Theses and Dissertations

Defense Date

12-7-2015

Document Type

Thesis

Degree Name

M.S. Marine Biology

Second Degree Name

M.S. Coastal Zone Management

First Advisor

Nicole D. Fogarty

Second Advisor

Jose Lopez

Third Advisor

Donald McCorquodale

Abstract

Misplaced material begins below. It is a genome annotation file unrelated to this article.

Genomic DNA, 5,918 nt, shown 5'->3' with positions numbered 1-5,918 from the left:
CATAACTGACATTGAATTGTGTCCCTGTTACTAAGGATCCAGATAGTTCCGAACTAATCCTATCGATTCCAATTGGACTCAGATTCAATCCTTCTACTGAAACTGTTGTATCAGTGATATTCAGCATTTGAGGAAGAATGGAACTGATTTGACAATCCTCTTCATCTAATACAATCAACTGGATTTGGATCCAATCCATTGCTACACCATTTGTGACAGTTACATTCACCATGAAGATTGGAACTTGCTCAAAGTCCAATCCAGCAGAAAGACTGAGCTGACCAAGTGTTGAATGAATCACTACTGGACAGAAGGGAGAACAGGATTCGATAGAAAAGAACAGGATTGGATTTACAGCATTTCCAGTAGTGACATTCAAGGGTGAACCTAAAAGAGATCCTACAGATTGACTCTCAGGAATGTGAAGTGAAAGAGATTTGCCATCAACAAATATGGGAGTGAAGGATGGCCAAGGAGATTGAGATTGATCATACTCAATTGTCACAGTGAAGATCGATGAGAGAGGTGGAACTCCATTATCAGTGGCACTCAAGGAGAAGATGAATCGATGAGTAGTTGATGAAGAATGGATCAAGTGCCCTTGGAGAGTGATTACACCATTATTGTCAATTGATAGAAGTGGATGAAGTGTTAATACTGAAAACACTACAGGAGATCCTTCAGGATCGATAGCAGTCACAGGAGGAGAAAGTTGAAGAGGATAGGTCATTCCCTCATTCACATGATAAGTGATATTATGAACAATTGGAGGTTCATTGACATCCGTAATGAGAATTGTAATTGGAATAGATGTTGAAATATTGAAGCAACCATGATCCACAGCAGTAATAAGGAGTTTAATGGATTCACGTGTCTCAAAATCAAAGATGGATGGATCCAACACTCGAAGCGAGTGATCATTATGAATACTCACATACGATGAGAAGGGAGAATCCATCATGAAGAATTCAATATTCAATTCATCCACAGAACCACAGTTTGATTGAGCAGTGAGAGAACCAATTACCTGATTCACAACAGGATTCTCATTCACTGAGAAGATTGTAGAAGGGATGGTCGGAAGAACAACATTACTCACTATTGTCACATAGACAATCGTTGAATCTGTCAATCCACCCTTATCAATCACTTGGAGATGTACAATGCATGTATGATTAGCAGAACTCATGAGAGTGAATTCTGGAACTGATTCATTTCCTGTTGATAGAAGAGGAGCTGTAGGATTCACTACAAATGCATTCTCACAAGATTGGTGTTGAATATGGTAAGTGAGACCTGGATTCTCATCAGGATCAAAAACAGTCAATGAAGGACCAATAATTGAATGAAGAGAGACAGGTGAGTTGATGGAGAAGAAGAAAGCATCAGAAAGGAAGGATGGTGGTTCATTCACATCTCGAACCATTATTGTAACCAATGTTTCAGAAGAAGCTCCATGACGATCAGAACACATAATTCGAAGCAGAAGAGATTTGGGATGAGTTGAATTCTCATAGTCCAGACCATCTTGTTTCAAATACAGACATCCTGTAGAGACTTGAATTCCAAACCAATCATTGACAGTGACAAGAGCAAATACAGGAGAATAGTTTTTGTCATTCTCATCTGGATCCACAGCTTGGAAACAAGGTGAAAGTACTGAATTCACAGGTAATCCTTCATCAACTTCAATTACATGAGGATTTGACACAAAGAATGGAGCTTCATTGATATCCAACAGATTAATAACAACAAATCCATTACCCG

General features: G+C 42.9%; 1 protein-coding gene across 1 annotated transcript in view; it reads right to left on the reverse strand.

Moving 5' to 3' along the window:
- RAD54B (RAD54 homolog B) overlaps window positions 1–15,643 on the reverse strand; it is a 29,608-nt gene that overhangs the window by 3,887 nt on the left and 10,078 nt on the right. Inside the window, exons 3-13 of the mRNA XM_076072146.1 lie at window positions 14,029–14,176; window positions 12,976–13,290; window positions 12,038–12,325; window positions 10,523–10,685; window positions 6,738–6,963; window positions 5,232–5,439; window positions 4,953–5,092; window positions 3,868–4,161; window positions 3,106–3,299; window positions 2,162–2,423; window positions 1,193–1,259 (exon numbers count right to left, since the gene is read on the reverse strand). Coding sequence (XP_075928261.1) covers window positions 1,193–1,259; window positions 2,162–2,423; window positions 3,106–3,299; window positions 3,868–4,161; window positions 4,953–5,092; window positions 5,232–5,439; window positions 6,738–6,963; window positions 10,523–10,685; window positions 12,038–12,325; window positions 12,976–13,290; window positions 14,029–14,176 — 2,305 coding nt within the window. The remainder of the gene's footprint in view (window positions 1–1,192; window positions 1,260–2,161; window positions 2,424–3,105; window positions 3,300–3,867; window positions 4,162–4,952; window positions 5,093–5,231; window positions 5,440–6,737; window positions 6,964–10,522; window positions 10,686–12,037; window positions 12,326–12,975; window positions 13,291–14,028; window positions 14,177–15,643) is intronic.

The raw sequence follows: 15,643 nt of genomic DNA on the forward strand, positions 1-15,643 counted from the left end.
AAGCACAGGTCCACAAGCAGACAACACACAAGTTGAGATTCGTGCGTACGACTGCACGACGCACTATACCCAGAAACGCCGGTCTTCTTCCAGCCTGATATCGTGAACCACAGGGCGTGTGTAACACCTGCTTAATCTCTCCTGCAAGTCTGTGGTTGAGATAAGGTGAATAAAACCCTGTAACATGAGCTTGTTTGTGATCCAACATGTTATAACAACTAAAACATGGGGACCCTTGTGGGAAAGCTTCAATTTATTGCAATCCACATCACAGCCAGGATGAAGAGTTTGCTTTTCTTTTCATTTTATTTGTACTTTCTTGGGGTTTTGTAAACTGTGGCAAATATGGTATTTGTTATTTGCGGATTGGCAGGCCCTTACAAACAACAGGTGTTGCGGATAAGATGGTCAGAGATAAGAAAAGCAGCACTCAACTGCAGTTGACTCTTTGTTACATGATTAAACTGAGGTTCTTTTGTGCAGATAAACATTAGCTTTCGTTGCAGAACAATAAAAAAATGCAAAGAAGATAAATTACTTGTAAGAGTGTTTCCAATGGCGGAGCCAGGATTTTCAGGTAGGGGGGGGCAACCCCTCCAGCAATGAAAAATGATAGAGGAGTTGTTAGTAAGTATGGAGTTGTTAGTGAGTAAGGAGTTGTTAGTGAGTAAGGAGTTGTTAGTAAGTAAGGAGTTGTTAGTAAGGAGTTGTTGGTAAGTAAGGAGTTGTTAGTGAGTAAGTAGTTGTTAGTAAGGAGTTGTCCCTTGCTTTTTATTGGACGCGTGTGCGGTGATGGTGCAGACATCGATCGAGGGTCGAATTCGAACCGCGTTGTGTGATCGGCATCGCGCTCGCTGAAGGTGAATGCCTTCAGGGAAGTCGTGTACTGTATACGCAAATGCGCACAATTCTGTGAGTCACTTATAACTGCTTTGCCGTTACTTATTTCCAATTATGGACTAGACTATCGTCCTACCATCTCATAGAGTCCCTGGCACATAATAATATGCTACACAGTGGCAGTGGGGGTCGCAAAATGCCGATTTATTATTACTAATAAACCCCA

Disturbances, such as mass pollution events, threaten the health of vulnerable ecosystems. Recent media attention has focused on the devastating mass oil spills, but daily petroleum input from recreational and commercial ship bilge release has been overlooked. The focus of this study was the effect of petroleum products found in bilge water on fertilization success and larval viability of two sea urchin species, Lytechinus variegatus and Eucidaris tribuloides. Unlike other pollutant studies that have focused on sperm characteristics and concentrations, I chose to examine how egg integrity was compromised by petroleum products. Scanning electron microscopy revealed eggs were degraded when exposed to low levels of these pollutants. Of the three, oil was the most detrimental to Lytechinus variegatus fertilization, while gas was highly detrimental to Eucidaris tribuloides. Dosing the eggs for only two hours before introducing sperm demonstrated significant reduction in fertilization and larval survivorship. These data suggest that even relatively low and brief exposure to petroleum pollutants can have devastating effects on sea urchin reproductive success. New regulations may need to be considered when determining the safe petroleum concentration in bilge discharge.

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